I think all stories are essentially interactive. Traditional static media have a whole bag of tricks that makes the audience feel part of what is happening, feel complicit in the drama… the thing that is really exciting and different about videogames is that the interactivity is actually happening, there a direct, actionable connection between the audience and the story. That can allow for some very special things to happen.
Where do you hope to see yourself/your team in ten years?
Her Story is about seeing if there’s an audience for games that are a little more experimental, that don’t directly tap into popular templates. If we can find that audience, then I’d love to grow it and grow the scale and ambition of the projects too!
What do you think is the biggest issue facing the video game industry today?
I think the industry learned a lot of lessons from other industries — movies, toys, gambling (!) — but in doing so it’s kind of run before it can walk. The dominant business models leave a lot of content on the table. There aren’t enough systems in place to financially support a broad, diverse set of games. But I think that content has such a strong desire to be heard that it will find a way!
I can’t narrow it down to one, but if you had a gun to my head and I was packing for a desert island I would grab New Zealand Story, Super Metroid, Thief, Silent Hill 2, A Mind Forever Voyaging and Metroid Prime first… I guess there would be a lot of nostalgia on that desert island!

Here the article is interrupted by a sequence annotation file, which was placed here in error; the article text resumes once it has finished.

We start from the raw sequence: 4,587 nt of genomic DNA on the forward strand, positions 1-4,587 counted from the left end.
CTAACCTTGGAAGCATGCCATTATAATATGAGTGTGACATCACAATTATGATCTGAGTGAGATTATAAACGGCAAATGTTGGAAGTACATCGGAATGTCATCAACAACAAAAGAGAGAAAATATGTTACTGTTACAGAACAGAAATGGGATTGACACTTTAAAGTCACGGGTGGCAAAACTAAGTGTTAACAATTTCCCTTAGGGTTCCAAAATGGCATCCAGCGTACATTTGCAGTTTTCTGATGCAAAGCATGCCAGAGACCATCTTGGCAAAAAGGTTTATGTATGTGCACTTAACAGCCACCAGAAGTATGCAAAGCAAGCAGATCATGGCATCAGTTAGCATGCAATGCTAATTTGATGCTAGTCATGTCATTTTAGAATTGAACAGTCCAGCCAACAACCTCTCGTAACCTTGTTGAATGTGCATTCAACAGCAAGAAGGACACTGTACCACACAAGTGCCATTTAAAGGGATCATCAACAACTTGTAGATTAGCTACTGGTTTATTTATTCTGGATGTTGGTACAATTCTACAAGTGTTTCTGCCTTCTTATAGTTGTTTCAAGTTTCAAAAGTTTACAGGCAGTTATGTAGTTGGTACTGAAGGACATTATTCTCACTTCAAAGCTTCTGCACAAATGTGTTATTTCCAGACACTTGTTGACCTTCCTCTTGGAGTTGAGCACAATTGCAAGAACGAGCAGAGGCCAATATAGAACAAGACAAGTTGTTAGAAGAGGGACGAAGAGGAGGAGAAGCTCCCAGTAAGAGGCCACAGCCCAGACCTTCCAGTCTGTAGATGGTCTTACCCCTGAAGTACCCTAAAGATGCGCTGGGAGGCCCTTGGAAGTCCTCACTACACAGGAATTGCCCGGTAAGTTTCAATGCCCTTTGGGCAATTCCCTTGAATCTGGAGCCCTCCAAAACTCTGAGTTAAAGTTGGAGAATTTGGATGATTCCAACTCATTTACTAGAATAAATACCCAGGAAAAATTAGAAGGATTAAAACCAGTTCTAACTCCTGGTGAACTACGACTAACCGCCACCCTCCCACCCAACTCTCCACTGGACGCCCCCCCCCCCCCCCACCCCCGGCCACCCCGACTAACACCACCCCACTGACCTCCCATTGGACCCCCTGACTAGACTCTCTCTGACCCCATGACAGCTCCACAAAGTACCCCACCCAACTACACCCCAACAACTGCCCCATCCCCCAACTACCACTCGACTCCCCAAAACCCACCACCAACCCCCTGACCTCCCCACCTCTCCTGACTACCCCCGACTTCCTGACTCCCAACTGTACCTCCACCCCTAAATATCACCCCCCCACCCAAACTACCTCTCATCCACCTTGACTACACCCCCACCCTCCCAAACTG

What is your earliest gaming memory?
Probably using computers at school. We had Granny’s Garden and a text adventure where you had to escape from an island — a kind of educational LOST. The first games system I had at home was an Amstrad CPC which came with a box with fifty games or so in it. We were banned from playing the Fruit Machine Simulator in case it turned us into gamblers (if only my parents could have looked into the future and seen the future of social gaming!). I spent a lot of time arguing with my brothers over whose turn it was and reciting mantras we’d convinced ourselves helped the flaky tape drive to read iffy cassettes.
Is there a game you wish you’d been on the production team for?
Interesting question. I’d love to be able to take credit for Metroid Prime… but clearly they didn’t need my help as the game turned out pretty good without my involvement. Having already worked on some of my favorite IP, I guess one of the few that is left that I’d kill to have a shot at is Metroid. I know this is generally accepted as the worst idea ever, but I’d love to do a deep story Metroid, really get inside Samus’ head.
If you weren’t developing games you would be…?
I guess I’d be trying to tell stories somehow– painting, writing, directing, anything to give an outlet to the voices in my head.
You can read our preview of Her Story here.